The Digital Millennium Copyright Act (DCMA) exempts certain online service providers from liability for copyright infringing acts by its users provided that certain conditions are satisfied. It is also a powerful tool to remove infringing content from the Internet. Online service providers must remove user-generated content at the content owners request or face significant monetary penalties.
Earlier this year, a San Francisco television station used DCMA takedown notices for a unique reason — to remove embarrassing footage from the Internet. Shortly after the crash of Asiana flight 214, a KTVU anchor read fake (and racially insensitive) names of the pilots involved in the crash on the air. An intern with the National Transportation Safety Board erroneously confirmed the names to the station.
In this case, the television station is relying on copyright law to serve double duty. After publicly apologizing for the gaff, KTVU vowed to remove the online versions of the broadcast. “The accidental mistake we made was insensitive and offensive. By now, most people have seen it. At this point, continuing to show the video is also insensitive and offensive, especially to the many in our Asian community who were offended. Consistent with our apology, we are carrying through on our responsibility to minimize the thoughtless repetition of the video by others,” said the station’s general manager and vice president, Tom Raponi.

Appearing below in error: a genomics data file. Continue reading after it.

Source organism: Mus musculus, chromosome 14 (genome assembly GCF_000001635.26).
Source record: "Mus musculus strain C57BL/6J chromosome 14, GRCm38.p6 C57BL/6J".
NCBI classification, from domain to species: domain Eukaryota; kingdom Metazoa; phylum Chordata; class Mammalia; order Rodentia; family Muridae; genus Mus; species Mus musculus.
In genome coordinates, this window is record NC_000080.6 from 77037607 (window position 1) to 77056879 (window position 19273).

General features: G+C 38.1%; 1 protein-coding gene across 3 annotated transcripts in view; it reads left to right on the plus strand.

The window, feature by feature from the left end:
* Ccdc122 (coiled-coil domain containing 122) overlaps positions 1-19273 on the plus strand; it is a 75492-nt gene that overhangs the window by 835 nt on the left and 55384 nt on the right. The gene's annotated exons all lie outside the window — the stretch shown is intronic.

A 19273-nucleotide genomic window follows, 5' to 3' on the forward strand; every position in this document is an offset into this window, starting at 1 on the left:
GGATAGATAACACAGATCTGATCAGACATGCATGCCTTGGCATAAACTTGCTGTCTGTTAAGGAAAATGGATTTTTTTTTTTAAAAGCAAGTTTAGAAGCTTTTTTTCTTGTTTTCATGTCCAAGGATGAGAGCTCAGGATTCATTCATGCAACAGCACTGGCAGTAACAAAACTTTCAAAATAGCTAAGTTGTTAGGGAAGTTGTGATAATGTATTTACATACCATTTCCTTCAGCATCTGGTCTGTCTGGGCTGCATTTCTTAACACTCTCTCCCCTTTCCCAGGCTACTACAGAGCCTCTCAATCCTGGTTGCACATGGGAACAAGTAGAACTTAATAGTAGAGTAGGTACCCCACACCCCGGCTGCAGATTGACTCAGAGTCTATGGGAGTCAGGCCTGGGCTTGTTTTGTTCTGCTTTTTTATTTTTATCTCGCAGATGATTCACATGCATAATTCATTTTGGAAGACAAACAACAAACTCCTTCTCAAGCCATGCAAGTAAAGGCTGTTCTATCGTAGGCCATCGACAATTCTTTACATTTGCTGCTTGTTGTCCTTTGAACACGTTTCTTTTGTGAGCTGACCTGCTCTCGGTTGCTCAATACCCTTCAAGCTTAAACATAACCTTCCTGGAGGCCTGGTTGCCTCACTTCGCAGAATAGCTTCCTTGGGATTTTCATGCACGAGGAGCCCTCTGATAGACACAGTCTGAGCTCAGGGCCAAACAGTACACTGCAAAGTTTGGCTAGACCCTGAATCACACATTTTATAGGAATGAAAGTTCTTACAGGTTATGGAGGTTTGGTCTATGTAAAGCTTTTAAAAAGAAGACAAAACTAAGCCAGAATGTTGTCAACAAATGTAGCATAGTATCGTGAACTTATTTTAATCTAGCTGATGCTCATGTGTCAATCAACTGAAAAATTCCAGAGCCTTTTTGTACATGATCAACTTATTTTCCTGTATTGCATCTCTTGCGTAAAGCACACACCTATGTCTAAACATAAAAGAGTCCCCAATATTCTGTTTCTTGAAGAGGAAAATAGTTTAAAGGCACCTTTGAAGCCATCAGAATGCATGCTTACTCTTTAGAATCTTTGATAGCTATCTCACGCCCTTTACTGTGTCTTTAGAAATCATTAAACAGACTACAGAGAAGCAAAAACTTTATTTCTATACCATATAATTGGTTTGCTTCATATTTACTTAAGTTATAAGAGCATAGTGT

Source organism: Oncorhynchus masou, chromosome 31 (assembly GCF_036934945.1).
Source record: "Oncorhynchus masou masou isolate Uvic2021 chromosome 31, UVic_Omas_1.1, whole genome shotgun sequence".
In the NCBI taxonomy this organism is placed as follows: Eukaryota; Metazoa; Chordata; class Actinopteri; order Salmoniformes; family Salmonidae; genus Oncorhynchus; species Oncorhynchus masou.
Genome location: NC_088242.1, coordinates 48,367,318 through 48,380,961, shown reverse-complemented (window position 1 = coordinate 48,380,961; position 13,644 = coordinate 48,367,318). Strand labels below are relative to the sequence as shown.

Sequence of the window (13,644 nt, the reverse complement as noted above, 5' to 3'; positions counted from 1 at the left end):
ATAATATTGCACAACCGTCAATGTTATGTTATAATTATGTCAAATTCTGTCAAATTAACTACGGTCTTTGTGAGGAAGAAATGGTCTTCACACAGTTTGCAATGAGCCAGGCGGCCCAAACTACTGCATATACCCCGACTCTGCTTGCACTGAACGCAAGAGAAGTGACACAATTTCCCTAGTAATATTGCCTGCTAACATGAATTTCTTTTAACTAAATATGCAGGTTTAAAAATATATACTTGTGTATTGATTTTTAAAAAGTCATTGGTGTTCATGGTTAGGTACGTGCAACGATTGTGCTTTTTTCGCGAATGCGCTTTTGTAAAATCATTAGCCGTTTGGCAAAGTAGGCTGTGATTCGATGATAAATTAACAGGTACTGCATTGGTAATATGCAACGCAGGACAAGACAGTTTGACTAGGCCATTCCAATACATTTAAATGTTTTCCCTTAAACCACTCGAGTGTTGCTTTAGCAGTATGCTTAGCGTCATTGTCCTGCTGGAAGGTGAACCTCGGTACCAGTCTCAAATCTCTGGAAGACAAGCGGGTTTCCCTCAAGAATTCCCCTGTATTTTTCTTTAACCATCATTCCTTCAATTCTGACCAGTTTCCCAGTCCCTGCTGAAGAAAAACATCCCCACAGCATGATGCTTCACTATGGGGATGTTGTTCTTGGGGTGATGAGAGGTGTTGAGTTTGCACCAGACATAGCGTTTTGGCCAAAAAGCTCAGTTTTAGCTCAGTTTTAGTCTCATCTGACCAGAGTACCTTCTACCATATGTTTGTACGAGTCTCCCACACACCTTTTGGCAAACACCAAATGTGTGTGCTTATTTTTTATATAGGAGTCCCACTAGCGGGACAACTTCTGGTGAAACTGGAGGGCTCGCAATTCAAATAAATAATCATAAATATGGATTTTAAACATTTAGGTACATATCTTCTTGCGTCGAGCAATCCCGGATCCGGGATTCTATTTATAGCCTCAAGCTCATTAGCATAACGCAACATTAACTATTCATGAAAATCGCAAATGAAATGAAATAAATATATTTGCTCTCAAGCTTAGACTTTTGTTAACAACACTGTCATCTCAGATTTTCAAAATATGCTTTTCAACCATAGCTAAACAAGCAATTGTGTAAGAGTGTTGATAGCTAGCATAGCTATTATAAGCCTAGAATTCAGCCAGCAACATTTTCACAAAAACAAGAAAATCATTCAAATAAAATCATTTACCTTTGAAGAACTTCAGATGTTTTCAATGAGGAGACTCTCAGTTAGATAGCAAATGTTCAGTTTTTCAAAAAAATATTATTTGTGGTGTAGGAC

YouTube videos of the news broadcast now state: “This video is no longer available due to a copyright claim by KTVU.”
As this case highlights, IP protections can provide a range of benefits.
If you need any help with Intellectual Property issues, from filing a patent, trademark or copyright, or just need advice regarding how best to protect your inventions, ideas or your brand, please contact me at 1-855-UR IDEAS (1-855-874-3327). Stay up-to-date on the latest Intellectual Property Law news from Sheldon Mak & Anderson.
- Fox affiliate KTVU apologizes for airing racist prank (dailydot.com)